Wednesday, October 26, 2016

266, 265, 264, 263, 262, 261, 260

What amazes me about hard days is how they always end. Hard times may continue longer. The dark mood may prevail, the legacy of sadness might linger. But the potent hard nugget of pain that you have to go through will begin and end. It always amazes me how that happens. You can be bracing yourself for that shard to pass through and then, slowly, slowly, time will pass and it ends. 

Maybe that is how time heals. By showing you how stuff ends.

Back in Bombay.

Monday, October 17, 2016

270, 269, 268, 267

What I wrote: https://www.linkedin.com/pulse/day-after-last-mukta-raut?trk=mp-author-card

Wednesday, October 12, 2016

291, 290, 289, 288, 287, 286, 285, 284, 283, 282, 281, 280, 279, 278, 277, 276, 275, 274, 273, 272, 271

Last night, I'd gone for a late night movie, 'Dhoni'. I parked the car some distance away from the mall because I thought the parking would be crowded (since it was Dassera).

I watched the movie and loved it. I think Sushant Singh Rajput is deep in a way that is hurtful. It's as if, from this point on, whatever he does will necessarily be visceral.

Anyway, the movie ended and I walked back into the little dark lane where I had parked the car. Except that I couldn't enter the lane. There was a forest of dogs barking loudly and charging towards me until I had backed off on to the main road completely. Late night is when the pick-up trucks and other assortments of vehicular contraptions are seen in Aundh. (They work on the roads at night to make them worthy of the video-game obstacle status you encounter the next day.)

Anyway, I looked around for a stick or a stone to scare away the dogs with. But the horde just kept growling so I was scared. Meanwhile, from the corner of my eye, I could see a cab coasting back and forth around the area where I was stranded. It stopped. A man rolled down his windows and asked me what was wrong. I told him that there were these dogs I was scared of and my car was parked in the lane.

He parked his car, got out, and told me to walk with him. He shooed the dogs away. I thanked him, got in my car, and left.

Some days one is just so glad for the kindness of strangers.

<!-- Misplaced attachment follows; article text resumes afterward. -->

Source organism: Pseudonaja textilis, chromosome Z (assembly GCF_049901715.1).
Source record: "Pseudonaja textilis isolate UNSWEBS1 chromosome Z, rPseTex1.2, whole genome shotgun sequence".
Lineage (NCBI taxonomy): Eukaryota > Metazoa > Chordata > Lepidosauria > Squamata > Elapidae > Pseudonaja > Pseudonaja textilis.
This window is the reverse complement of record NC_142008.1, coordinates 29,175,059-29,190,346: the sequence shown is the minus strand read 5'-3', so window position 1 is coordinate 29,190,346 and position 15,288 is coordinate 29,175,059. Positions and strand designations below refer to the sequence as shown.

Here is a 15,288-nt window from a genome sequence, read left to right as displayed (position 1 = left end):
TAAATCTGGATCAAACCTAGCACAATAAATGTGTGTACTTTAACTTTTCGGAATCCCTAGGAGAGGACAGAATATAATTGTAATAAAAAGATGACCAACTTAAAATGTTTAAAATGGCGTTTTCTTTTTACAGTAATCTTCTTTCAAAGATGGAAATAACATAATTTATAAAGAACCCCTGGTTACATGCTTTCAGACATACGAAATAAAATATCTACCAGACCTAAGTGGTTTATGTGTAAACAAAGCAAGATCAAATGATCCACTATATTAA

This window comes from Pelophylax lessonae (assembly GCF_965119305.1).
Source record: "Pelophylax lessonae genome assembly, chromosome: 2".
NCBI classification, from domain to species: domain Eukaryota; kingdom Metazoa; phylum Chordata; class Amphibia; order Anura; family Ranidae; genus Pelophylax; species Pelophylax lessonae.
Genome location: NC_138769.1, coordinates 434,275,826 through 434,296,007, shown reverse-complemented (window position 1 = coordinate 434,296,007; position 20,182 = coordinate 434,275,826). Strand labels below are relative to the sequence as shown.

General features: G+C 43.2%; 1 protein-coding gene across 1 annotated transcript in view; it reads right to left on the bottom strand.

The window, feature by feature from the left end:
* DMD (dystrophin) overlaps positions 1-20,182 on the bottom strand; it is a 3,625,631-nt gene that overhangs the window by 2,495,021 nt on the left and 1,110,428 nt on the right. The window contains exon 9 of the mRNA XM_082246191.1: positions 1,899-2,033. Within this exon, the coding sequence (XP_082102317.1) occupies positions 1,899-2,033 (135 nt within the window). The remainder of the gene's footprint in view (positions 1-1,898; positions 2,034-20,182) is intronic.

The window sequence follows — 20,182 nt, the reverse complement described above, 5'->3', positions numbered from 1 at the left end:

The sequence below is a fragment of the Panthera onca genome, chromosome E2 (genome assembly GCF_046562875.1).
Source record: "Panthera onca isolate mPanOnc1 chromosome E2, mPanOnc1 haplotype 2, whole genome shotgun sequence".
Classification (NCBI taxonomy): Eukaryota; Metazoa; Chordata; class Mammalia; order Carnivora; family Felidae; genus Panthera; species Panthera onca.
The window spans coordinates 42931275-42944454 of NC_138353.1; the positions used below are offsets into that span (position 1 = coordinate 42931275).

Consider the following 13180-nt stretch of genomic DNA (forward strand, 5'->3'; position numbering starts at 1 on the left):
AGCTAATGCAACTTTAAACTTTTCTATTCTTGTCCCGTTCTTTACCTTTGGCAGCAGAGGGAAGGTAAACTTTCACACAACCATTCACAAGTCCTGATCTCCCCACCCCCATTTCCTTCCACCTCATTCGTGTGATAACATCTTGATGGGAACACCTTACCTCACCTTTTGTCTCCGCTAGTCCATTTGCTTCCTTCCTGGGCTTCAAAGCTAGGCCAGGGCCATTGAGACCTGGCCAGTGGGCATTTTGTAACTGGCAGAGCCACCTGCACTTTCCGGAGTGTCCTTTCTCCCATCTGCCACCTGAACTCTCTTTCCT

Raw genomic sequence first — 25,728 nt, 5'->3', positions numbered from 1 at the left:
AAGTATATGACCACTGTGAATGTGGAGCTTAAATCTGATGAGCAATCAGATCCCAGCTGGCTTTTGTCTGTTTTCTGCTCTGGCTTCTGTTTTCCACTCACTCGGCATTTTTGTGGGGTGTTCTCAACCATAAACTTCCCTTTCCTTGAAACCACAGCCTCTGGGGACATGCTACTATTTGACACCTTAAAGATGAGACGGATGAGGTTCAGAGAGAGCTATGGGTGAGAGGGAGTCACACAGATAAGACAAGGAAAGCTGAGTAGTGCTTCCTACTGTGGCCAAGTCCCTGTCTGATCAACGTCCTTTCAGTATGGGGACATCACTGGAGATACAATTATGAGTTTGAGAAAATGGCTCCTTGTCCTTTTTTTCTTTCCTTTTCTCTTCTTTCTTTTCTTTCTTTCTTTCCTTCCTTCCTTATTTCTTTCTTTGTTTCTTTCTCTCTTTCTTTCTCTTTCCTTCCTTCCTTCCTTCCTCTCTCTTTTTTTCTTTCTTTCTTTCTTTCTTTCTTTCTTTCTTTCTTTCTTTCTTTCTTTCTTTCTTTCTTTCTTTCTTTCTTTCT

Sunday, October 02, 2016

something i wrote

https://www.linkedin.com/pulse/metrics-success-mukta-raut?trk=hp-feed-article-title-publish

Here are mine:
  • Never get on to What's App. Never. Even if I ever have to write content for What's App, I'll never get on to it.
  • Have a difficult conversation - with client, parent, rickshaw fellow, canteen guy, colleague, lover - and not worry about whether I came off seeming really shrill and horrible.
  • To write. Just write. Take as much time as it takes to write something. Not talk, not work for a living, not discuss, not explain, not hang out, not travel, not worry, not hurry - just write.
  • Work only with people who have read Salman Rushdie. Especially 'Ground beneath her feet' and 'Shame'.
  • Work with/ for Salman Rushdie.
  • Write my novel, a collection of short stories, a play.
  • Live free. Of fear, of doubt, and of my own blooming prejudices (which stem from fear and doubt).
  • Have a new set of friends every 6 months. Have a new identity every 6 months. Leave the home, leave the familiar, leave friends, and leave work contacts. 6 months later, will get out of bed, draw the curtains, and look at a very different city. The mobile phone has no numbers stored. I could have any name and any background. I have different favorites - different songs, different skills, different goals. (I am only in touch with family and we write letters.) Every six months, everything changes. Every six months, I get a different sort of transfusion.
  • Control my temper and be kind.
  • Create something every single day.
  • Invest in the making of an instructional designer.
  • Work for a couple of years with start-ups only. Exclusively.
  • Make lots of money - so much that I can be a hermit whenever I want, for however long I want.
  • Have lots of post-cards of the sun, the rain, and my favorite cities.
  • Be able to paint sound.
  • Forgive into the wind.
  • Take care of a baby girl.
  • Write for videos. Make videos.
  • Retain the capacity to be happy for someone, irrespective of whatever is going on in my own life.
  • Keep that quality of being a sucker for art. To look at every opportunity to suspend disbelief and willingly get tender - at the first blush of music or when the lines of a poem stick or a story leaves me sad.
  • When I die, should be able to look back and say, "Oh! That's what it was all about!" and quickly scribble something before I pass on.
Hopefully, the scribbled piece of paper finds itself in the hands of a traveler who comes into my room for his or her six month break.

Ode to a tentative forever

Image from www.pexels.com

October and red halves of dried leaves. 

Pockets of ponds from retreating rains and mighty ships made of cellophane. Poetry scribbled in backs of books. 

Flashing numbers of forgotten friends. They come from times that are now ghost towns. 

October and blue shadows on playgrounds. Sweet children with lollies and slices of oranges. 

A sun that seems to melt and harden into a North Star against a theatrical blank canvas. The sky is bizarre. The sky is the sky. 

October and deep loves. October and deep memories of deep loves. October and deep wounds caused by the deep memories of deep loves. 

October and music. October and hope. October and the year has not yet ended. 

October and the year has not yet begun. Yet October and a returning of some kind is happening. October and hope’s final address. October and hope’s last destination. 

October and the lost gypsy of our dreams and the tribe of nomadic fears have finally come home. October the cemetery of a careless summer. 

October and red halves of dried leaves.